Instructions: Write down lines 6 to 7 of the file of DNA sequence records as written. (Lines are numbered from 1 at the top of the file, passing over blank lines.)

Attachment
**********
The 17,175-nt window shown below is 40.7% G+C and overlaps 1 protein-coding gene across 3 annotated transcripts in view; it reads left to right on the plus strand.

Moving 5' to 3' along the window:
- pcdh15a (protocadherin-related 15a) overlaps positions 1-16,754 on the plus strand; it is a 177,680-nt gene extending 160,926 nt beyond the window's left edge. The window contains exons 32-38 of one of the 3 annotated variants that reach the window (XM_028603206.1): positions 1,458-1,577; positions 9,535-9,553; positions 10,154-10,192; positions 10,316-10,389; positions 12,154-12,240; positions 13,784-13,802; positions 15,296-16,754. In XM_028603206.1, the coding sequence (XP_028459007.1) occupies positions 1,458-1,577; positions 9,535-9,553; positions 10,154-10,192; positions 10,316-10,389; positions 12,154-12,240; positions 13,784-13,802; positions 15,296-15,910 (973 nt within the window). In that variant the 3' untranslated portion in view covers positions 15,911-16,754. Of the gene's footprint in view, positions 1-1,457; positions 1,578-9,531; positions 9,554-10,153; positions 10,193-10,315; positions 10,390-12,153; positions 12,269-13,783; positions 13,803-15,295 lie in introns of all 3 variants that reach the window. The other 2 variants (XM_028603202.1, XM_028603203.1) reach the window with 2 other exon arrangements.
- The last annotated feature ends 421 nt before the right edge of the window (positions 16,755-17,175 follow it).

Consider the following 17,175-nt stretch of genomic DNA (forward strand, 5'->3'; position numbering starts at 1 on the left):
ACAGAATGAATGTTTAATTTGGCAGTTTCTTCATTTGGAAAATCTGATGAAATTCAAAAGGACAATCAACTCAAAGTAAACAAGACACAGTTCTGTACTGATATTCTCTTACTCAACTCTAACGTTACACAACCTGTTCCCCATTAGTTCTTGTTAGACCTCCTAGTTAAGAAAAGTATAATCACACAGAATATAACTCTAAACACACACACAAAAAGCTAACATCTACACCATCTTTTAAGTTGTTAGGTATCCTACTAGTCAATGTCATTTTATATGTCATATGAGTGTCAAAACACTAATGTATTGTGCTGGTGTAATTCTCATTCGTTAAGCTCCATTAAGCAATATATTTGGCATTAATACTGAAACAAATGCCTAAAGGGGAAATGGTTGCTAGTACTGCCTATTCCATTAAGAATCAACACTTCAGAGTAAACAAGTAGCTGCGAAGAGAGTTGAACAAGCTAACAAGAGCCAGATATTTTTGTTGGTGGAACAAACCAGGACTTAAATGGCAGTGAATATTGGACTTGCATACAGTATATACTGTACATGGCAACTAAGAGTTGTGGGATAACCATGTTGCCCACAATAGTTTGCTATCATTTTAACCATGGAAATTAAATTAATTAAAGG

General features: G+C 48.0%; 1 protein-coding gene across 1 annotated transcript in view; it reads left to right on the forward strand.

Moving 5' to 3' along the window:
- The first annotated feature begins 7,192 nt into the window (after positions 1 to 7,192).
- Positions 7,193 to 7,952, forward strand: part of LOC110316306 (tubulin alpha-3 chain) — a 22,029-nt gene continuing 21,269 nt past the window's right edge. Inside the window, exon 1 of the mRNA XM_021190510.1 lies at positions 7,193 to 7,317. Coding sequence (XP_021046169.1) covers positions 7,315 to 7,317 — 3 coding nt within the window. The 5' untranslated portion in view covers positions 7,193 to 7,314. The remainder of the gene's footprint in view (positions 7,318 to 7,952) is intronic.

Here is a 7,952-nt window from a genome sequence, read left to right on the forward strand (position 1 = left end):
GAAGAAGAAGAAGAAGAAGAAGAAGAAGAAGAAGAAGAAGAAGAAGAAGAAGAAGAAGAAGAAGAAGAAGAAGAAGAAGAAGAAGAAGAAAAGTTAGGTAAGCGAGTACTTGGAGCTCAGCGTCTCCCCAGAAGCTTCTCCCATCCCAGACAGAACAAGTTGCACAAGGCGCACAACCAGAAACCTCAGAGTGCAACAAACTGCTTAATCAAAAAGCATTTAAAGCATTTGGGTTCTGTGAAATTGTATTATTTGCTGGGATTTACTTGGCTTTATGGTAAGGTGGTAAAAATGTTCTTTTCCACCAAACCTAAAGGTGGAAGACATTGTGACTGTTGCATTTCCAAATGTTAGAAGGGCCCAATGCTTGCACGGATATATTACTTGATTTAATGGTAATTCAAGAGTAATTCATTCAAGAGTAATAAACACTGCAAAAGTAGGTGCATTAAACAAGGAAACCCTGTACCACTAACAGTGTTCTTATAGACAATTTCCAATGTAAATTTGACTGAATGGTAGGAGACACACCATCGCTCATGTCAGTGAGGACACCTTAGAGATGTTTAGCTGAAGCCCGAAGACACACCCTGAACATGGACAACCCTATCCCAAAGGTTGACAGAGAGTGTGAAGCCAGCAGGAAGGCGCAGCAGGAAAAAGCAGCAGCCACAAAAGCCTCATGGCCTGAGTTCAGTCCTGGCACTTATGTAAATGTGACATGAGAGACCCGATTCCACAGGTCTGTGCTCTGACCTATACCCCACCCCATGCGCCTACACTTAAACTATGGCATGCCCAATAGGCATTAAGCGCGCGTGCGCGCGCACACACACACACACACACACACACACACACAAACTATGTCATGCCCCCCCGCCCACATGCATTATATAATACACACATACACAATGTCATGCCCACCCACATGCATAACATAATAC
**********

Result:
ACAGAATGAATGTTTAATTTGGCAGTTTCTTCATTTGGAAAATCTGATGAAATTCAAAAGGACAATCAACTCAAAGTAAACAAGACACAGTTCTGTACTGATATTCTCTTACTCAACTCTAACGTTACACAACCTGTTCCCCATTAGTTCTTGTTAGACCTCCTAGTTAAGAAAAGTATAATCACACAGAATATAACTCTAAACACACACACAAAAAGCTAACATCTACACCATCTTTTAAGTTGTTAGGTATCCTACTAGTCAATGTCATTTTATATGTCATATGAGTGTCAAAACACTAATGTATTGTGCTGGTGTAATTCTCATTCGTTAAGCTCCATTAAGCAATATATTTGGCATTAATACTGAAACAAATGCCTAAAGGGGAAATGGTTGCTAGTACTGCCTATTCCATTAAGAATCAACACTTCAGAGTAAACAAGTAGCTGCGAAGAGAGTTGAACAAGCTAACAAGAGCCAGATATTTTTGTTGGTGGAACAAACCAGGACTTAAATGGCAGTGAATATTGGACTTGCATACAGTATATACTGTACATGGCAACTAAGAGTTGTGGGATAACCATGTTGCCCACAATAGTTTGCTATCATTTTAACCATGGAAATTAAATTAATTAAAGG

General features: G+C 48.0%; 1 protein-coding gene across 1 annotated transcript in view; it reads left to right on the forward strand.